In the last post, I started looking at the ways that John Lewis, Andrew Aydin, and Nate Powell depict Fannie Lou Hamer’s speech in front of the Credentials Committee at the Democratic National Convention in 1964. Today, I want to finish looking at that sequence, focusing on the latter part of Hamer’s speech and moving into her interaction with Hubert H. Humphrey later during the evening. This sequence is important because it shows Hamer’s speech, in full. As well, it is important because it highlights the power of comics, breaking down a static moment, in this case Hamer sitting at the table delivering the speech, and expanding our focus, looking at everything that occurs in the scene. Powell does this through shifting the focus from Hamer’s face to her hands to the audience and to other focal points as she delivers her speech. He does this as well in books such as Any Empire where he deploys the same method as Lee and Sarah speak with one another.

After detailing how Marlow kicked Hamer and her family off of the plantation because she registered to vote, she moves to relay the racial violence enacted upon her and others because of her actions. She tells the audience, “That night, sixteen bullets were fired into the home of Mr. and Mrs. Robert Tucker for me. That same night, two girls were shot in Ruleville. Also, Mr. Joe McDonald’s house was shot at.” As Hamer speaks, Powell shows three panels, moving from the Tucker house to the girls to McDonald’s house. In the first panel, we see the door with bullet holes scattered over the surface. In the second panel, we see the smoking barrel of a shotgun following the shots that hit the girls. In the final panel, we see McDonald’s mailbox with bullet holes. While we do not see the victims, this progression takes us to the scenes of these violent acts and show us their impact, both physically on the space and psychologically because following this, we move to a horizontal panel of Hamer in front of the microphone against a black background.

Here, Hamer describes returning to Mississippi from a voter workshop in 1963 and getting arrested. This is where she begins to detail the physical and sexual violence she endured all because she registered to vote in Indianola. As she progresses with the story, talking about stopping to eat and getting arrested, Powell moves to an exterior view of the White House then to and interior view where President Lyndon Johnson watches the speech on a television as he screams, “Goddammit, are you watching this?” This movement from Atlantic City to Washington D.C. does two things, One, it links the moments because Johnson interrupted Hamer’s speech on national television, breaking in to mark the ninth anniversary of Kennedy’s assassination. Two, it highlights the reach of Hamer’s speech and the instantaneous manner in which it travelled over the airwaves, across the nation and across the world.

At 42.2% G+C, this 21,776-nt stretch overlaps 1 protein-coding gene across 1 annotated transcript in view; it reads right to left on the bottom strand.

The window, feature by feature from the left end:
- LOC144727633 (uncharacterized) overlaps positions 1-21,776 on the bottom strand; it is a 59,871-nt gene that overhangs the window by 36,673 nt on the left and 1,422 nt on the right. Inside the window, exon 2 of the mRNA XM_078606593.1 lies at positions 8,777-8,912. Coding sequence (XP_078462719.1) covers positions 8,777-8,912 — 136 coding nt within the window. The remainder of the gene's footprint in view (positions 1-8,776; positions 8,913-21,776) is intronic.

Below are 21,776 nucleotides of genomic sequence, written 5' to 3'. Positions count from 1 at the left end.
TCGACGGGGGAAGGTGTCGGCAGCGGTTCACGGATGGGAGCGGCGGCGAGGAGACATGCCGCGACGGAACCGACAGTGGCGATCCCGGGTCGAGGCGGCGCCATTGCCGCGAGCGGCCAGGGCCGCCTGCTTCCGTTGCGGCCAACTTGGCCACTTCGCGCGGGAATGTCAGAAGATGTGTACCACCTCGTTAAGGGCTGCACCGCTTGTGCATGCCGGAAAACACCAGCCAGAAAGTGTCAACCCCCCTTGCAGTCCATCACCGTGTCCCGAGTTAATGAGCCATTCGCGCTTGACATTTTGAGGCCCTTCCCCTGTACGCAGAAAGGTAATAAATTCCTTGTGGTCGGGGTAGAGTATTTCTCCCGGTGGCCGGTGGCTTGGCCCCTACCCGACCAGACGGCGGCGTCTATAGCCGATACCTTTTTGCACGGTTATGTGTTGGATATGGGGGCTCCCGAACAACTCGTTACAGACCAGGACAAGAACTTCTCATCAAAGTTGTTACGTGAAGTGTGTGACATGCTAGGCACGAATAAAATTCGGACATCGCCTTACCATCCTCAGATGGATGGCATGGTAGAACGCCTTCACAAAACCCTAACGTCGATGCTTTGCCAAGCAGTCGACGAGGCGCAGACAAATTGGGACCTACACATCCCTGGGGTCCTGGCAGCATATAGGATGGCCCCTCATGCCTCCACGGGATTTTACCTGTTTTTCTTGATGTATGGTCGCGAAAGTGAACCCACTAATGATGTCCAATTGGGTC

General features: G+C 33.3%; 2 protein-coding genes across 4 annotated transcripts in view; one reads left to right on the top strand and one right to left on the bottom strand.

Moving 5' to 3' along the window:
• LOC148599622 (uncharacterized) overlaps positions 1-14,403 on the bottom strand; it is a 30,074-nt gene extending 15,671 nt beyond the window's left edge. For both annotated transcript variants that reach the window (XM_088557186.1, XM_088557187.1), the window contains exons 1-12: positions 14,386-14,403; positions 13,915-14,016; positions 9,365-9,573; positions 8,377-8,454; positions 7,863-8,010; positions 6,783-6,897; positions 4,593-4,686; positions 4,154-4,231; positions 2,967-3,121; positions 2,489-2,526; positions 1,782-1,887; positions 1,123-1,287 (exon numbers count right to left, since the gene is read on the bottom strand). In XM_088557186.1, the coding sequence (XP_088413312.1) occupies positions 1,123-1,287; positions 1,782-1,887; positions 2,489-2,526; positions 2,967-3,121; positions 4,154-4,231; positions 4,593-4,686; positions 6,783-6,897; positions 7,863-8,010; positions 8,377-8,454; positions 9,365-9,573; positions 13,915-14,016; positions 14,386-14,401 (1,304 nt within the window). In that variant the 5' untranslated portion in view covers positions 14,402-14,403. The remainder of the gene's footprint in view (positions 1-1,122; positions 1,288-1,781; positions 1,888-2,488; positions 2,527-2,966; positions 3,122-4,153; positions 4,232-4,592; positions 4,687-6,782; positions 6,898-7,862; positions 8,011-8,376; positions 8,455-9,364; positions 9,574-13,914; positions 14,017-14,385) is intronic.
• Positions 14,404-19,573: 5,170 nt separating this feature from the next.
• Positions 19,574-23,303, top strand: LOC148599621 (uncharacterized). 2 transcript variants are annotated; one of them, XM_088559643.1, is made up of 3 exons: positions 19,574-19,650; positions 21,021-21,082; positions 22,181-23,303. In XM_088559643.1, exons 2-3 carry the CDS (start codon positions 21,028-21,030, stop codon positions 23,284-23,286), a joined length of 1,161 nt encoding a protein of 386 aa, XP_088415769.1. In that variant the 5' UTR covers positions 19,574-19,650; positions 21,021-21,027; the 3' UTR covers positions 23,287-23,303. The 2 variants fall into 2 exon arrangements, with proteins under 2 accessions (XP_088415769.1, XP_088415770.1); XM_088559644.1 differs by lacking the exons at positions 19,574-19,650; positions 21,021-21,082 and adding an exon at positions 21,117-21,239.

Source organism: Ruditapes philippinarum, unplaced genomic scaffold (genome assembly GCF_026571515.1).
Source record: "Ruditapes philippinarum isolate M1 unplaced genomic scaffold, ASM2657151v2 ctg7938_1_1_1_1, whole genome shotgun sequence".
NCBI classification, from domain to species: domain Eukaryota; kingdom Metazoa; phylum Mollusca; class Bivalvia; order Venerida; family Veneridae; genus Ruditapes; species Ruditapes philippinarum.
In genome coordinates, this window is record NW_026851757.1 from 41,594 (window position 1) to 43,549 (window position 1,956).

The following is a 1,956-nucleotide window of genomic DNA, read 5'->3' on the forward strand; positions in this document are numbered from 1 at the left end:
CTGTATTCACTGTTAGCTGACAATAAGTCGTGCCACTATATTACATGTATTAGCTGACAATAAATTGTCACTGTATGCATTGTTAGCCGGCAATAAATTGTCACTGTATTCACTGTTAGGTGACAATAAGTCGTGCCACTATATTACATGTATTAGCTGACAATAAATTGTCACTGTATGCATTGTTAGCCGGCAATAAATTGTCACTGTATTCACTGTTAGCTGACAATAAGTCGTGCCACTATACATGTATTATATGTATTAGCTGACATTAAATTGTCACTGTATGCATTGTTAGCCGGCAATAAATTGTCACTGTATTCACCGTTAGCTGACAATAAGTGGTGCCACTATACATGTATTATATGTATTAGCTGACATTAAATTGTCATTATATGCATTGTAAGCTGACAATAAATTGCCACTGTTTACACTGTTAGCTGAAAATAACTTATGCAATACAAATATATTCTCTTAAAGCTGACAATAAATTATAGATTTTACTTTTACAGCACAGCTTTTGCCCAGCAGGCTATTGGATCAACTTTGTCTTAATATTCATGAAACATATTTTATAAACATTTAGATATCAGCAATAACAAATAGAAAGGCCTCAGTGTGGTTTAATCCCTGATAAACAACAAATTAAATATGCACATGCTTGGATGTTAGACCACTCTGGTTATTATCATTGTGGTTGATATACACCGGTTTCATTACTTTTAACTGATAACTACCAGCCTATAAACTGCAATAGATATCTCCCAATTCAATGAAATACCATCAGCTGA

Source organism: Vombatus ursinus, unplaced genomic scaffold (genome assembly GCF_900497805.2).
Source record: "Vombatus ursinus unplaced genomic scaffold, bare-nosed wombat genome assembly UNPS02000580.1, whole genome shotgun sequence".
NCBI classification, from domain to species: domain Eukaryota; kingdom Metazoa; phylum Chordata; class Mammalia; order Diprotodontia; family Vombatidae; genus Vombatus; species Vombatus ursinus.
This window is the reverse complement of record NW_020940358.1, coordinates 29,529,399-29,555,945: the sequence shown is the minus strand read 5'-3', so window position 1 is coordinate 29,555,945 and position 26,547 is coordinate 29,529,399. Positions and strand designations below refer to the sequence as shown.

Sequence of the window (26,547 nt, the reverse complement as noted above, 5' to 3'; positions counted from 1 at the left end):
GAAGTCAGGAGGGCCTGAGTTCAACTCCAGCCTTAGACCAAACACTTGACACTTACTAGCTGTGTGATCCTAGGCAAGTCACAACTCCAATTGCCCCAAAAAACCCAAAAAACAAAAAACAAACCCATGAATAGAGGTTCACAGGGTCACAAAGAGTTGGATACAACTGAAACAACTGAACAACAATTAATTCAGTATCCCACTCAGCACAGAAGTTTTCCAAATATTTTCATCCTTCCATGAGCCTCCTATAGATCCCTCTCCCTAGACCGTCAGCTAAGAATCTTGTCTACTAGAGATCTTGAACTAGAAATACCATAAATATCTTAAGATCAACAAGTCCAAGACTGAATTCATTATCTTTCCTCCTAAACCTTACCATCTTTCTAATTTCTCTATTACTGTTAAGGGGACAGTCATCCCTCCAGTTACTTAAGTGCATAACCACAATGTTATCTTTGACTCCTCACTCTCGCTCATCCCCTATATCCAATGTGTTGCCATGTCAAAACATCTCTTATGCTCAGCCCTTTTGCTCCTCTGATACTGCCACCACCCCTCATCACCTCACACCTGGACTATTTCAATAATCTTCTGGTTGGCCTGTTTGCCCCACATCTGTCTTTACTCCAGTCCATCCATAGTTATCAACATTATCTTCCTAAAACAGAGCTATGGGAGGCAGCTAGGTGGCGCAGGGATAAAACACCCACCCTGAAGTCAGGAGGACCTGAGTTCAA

Over the course of the next two pages, Hamer goes into detail about the arrest, the beating and sexual assault she endured, and more. Powell begins, on the first page, with five horizontal panels moving down the page. We see, in the first and third, Hamer on the television delivering her speech as Johnson looks on screaming. The second and fourth panels show Johnson on the far right of the panel, looking towards the left and the television. We don’t see the television, and we only see a profile of Johnson’s face. We see his expression go from anger in the second panel, as he says, “We’ve got to get that woman off the television,” to shock in the fourth as Hamer talks about the woman getting beaten down the hall from Hamer’s cell. The final panel zooms out, showing Johnson grab his coat as he yells at his aids to call a press conference.